The commute for about 30 000 locals out of Trondheim on Fridays will no longer be a nightmarish activity, as a new four-lane stretch of the E6-highway will significantly enhance the traffic flow by spring 2019. Totalling 8-km and going through exceptionally challenging topography in densely populated areas, the road project is an engineering nut to crack. Innovative technologies utilised for the construction looks to ensure project completion within budget and time.
The construction project got a green light in the Norwegian National Transport Plan 2014-2023, where politicians earmark funding to infra projects. PEAB delivered the most valued offer for the Aas-Jakobsen designed project and the project kicked off early 2016. The stretch of road will run through one of Norway’s largest areas of highly sensitive clays, which necessitates the use of a robust monitoring programme, as well as extensive stabilisation and mass-shift efforts.
Large scale quick clay stabilisation
The first and perhaps the most critical step in the project is ground condition stabilisation. Quick clay is a type of sensitive clay that is frequently found in Sweden, Norway, Finland, Russia and Canada due to the ice age. It is characterised by its liquid structure, which, if distressed by human activity or erosion, can collapse. This leads to so-called quick clay slides in which many lives and properties have perished throughout the years.
For this project to even be feasible, lime-cement stabilisation on a grand scale had to be set into motion with the help of The Norwegian Geotechnical institute. “We’ve drilled more than 44 000 boreholes and filled them with 50/50 lime and cement to ensure the masses are stable and resistant to external pressure. Due to excavation and the depth of the clay deposits, each hole is 25 m deep and has a diameter of 600 mm. So quite a unique large-scale stabilisation effort,” says Geotechnical Engineer Lars Andreas Solås from Norwegian Public Roads Administration.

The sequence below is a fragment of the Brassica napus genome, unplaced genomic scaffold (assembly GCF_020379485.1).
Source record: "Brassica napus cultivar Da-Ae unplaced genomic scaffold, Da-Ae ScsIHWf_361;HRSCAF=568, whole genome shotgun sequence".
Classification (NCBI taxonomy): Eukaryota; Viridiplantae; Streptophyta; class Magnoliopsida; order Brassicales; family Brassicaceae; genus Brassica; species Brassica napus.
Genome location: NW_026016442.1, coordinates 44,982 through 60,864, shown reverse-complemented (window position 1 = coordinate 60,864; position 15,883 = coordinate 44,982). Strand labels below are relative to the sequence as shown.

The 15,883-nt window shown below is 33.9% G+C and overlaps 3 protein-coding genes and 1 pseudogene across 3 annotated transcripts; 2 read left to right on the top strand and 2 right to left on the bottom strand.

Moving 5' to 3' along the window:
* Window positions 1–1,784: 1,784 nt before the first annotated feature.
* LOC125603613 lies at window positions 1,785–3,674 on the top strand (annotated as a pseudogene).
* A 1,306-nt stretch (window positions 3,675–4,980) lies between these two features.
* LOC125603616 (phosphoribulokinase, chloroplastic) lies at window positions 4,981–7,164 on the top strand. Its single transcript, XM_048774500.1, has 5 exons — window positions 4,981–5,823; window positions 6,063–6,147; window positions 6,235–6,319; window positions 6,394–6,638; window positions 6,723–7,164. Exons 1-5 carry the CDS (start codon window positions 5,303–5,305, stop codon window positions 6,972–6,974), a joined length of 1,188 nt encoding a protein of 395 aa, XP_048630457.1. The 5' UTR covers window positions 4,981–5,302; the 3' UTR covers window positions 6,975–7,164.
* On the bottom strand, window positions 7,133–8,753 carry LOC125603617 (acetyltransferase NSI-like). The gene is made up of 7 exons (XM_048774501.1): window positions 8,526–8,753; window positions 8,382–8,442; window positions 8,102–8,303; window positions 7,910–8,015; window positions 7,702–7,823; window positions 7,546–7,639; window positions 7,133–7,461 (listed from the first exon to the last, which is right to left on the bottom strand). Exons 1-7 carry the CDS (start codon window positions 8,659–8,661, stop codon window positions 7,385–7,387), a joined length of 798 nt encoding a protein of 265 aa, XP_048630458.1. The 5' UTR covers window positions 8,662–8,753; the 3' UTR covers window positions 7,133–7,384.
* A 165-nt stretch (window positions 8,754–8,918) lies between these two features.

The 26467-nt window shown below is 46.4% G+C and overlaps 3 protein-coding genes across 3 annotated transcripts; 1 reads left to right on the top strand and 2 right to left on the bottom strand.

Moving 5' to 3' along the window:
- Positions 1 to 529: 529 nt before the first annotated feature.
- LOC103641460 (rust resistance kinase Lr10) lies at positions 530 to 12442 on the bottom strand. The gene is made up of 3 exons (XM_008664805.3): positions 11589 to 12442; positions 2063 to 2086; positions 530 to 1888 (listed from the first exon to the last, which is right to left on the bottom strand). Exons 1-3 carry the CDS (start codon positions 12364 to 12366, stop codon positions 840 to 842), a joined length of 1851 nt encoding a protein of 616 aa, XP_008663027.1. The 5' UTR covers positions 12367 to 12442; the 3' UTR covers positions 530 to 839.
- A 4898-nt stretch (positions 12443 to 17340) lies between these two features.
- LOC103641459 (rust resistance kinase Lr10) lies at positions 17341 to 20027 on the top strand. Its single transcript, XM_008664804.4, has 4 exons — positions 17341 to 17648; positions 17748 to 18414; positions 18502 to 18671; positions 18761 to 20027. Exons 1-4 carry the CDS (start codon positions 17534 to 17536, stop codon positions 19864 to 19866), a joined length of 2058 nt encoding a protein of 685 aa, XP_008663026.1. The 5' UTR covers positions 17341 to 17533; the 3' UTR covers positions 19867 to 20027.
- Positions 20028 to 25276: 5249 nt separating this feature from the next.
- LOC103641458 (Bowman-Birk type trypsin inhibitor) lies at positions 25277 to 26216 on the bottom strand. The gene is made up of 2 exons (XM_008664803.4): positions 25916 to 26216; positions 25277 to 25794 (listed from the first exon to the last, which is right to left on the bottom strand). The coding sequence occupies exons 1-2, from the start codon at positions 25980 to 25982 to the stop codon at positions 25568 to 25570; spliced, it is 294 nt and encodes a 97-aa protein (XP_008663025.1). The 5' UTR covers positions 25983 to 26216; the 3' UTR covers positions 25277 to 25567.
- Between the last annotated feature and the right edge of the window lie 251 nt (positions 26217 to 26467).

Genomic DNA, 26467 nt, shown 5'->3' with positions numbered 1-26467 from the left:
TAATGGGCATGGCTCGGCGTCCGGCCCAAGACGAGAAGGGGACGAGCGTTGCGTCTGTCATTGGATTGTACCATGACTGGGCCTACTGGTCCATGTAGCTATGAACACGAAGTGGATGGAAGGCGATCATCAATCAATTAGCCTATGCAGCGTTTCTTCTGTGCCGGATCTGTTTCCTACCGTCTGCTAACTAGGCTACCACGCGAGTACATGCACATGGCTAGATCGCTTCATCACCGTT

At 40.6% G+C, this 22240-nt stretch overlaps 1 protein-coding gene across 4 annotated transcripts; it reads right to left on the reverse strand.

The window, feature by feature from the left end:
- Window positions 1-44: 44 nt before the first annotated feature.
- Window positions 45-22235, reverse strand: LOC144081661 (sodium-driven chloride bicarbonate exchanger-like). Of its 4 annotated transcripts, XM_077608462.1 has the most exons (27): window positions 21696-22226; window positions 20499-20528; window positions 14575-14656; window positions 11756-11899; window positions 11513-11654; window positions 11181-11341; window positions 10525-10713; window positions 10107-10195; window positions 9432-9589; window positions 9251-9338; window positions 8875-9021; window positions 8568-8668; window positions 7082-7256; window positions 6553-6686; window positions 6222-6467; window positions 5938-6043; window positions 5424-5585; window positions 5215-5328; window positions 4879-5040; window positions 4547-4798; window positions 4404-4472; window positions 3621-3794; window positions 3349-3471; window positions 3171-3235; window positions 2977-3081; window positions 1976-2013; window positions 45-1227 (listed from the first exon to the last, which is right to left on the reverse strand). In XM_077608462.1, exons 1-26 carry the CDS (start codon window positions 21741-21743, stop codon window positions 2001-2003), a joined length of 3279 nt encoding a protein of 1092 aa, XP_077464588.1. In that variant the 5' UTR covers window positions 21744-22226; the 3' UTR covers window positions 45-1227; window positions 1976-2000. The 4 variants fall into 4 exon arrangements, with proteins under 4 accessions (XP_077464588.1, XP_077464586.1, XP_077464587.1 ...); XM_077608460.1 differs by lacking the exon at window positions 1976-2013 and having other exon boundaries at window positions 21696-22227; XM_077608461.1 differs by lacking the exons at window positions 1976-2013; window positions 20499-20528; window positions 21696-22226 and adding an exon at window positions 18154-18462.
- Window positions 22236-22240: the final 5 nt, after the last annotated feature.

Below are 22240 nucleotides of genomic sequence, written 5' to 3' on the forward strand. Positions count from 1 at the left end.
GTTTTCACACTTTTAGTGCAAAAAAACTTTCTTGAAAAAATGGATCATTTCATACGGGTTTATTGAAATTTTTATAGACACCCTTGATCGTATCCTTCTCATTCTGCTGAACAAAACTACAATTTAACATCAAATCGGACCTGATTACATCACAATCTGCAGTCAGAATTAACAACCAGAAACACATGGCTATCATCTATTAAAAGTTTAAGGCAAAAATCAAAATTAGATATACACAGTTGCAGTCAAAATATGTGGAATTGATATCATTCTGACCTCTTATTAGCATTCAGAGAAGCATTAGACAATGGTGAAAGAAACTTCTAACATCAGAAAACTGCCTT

In addition to lime cement stabilisation, the project called for moving of more than 2M cubic meters of masses, of which 500 000 cubic meters were moorland properties. Quality clay was shifted and will be re-used for another stretch of the road but then laid out in thin layers and compressed to ensure stability.
Before mass-shifting began, the project team decided to follow-up the pre-filling of one of the embankment of the road project using automatic intelligent devices to monitor and understand the settlement. The choice of methodology landed on FinMeas’ liquid-filled settlement hose. The tool works so that pressure cells are placed at given intervals, and they measure settlement down to 5 mm. Signals are transferred from the pressure cells via a control unit to an online system which is equipped with graphs and deformation limits and alarm in case they are exceeded.
“The settlement system has given the project team a unique chance to post-calculate the settlement curve from the prefill, and to understand the settlements taking place after prefilling removed” states Geotechnical Engineer Stian Berre from Multiconsult.
Other deliveries from FinMeas to the project include four inclinometers, which are used to measure the displacement of retaining walls. The 40-m deep inclinometers are situated close to the large excavation in quick clay to monitor if there are any movements and possible landslides.
The data from all FinMeas’ monitoring equipment is logged continuously to FinMeas Online, through which the PEAB project team can easily monitor the conditions on the construction site at all times. The alarm-equipped system saves the project team not only time and money, but also gives them a chance to act early should anything go wrong.
The new stretch of the E6 is scheduled to be completed by spring 2019.